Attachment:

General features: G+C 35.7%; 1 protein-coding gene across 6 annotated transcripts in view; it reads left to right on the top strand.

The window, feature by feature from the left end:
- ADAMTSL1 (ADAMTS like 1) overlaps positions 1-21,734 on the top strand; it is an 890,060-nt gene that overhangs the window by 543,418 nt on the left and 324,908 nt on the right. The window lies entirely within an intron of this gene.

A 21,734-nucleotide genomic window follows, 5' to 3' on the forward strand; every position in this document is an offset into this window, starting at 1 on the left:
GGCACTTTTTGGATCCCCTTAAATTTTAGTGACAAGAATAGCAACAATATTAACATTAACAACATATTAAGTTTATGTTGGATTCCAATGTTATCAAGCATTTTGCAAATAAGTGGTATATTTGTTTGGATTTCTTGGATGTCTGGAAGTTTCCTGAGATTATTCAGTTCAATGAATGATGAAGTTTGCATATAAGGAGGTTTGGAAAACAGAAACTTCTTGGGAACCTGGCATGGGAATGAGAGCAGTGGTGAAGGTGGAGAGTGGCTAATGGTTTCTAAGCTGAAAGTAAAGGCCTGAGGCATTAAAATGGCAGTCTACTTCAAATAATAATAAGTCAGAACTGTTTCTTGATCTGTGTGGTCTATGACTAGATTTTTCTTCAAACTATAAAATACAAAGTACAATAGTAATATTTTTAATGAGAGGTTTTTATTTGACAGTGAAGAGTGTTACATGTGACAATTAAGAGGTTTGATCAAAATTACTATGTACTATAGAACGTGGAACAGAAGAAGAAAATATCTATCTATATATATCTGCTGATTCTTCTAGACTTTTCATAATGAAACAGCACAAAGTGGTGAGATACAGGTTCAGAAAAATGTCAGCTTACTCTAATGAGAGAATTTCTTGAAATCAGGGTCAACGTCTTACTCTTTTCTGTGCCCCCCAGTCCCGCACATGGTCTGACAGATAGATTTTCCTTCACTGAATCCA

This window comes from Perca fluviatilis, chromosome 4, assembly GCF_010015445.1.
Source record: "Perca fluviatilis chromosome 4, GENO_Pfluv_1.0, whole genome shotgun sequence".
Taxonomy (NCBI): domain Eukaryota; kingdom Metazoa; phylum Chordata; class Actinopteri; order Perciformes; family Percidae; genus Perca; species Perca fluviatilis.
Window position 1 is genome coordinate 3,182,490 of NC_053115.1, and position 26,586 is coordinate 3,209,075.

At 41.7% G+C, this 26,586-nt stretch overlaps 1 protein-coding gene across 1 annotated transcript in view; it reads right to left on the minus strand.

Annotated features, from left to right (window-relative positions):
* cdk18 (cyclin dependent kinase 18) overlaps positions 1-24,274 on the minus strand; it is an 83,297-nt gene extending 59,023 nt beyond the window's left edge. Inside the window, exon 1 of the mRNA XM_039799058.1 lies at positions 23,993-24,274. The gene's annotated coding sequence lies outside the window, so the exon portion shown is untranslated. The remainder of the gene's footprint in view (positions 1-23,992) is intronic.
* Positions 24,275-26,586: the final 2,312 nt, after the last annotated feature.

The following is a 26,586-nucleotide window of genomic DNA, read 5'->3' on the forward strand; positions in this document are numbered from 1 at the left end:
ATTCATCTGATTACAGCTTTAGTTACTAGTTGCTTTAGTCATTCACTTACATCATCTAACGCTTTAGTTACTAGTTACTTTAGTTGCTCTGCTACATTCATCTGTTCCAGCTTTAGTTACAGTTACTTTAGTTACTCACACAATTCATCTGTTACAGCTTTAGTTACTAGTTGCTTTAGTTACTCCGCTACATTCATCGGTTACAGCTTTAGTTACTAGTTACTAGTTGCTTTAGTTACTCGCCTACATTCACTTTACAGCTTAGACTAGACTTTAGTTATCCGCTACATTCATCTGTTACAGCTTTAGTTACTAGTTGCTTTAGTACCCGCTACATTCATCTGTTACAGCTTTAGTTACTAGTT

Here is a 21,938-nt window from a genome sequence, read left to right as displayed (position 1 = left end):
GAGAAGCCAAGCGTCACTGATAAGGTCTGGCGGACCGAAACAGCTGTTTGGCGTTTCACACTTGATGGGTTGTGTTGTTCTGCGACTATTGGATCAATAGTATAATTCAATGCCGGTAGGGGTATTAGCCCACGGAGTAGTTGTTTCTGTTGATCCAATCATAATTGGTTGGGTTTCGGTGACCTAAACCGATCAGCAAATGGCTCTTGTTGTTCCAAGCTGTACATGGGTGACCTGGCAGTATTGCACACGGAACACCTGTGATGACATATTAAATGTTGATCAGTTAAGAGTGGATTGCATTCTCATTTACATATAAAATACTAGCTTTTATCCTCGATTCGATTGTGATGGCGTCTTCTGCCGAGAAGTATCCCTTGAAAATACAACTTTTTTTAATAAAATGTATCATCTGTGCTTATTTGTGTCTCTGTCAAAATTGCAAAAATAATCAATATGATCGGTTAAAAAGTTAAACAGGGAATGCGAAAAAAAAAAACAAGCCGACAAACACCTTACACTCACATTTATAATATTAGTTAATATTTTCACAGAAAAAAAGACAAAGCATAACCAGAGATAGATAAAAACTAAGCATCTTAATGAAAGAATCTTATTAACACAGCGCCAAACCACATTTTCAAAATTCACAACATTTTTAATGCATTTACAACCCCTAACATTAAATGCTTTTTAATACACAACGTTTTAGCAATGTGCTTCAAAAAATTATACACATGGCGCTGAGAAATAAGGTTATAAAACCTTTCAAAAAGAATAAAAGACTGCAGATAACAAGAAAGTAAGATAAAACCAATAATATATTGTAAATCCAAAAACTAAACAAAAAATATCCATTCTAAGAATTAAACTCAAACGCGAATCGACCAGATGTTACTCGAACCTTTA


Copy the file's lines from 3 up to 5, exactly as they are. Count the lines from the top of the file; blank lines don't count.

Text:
- ADAMTSL1 (ADAMTS like 1) overlaps positions 1-21,734 on the top strand; it is an 890,060-nt gene that overhangs the window by 543,418 nt on the left and 324,908 nt on the right. The window lies entirely within an intron of this gene.

A 21,734-nucleotide genomic window follows, 5' to 3' on the forward strand; every position in this document is an offset into this window, starting at 1 on the left:
GGCACTTTTTGGATCCCCTTAAATTTTAGTGACAAGAATAGCAACAATATTAACATTAACAACATATTAAGTTTATGTTGGATTCCAATGTTATCAAGCATTTTGCAAATAAGTGGTATATTTGTTTGGATTTCTTGGATGTCTGGAAGTTTCCTGAGATTATTCAGTTCAATGAATGATGAAGTTTGCATATAAGGAGGTTTGGAAAACAGAAACTTCTTGGGAACCTGGCATGGGAATGAGAGCAGTGGTGAAGGTGGAGAGTGGCTAATGGTTTCTAAGCTGAAAGTAAAGGCCTGAGGCATTAAAATGGCAGTCTACTTCAAATAATAATAAGTCAGAACTGTTTCTTGATCTGTGTGGTCTATGACTAGATTTTTCTTCAAACTATAAAATACAAAGTACAATAGTAATATTTTTAATGAGAGGTTTTTATTTGACAGTGAAGAGTGTTACATGTGACAATTAAGAGGTTTGATCAAAATTACTATGTACTATAGAACGTGGAACAGAAGAAGAAAATATCTATCTATATATATCTGCTGATTCTTCTAGACTTTTCATAATGAAACAGCACAAAGTGGTGAGATACAGGTTCAGAAAAATGTCAGCTTACTCTAATGAGAGAATTTCTTGAAATCAGGGTCAACGTCTTACTCTTTTCTGTGCCCCCCAGTCCCGCACATGGTCTGACAGATAGATTTTCCTTCACTGAATCCA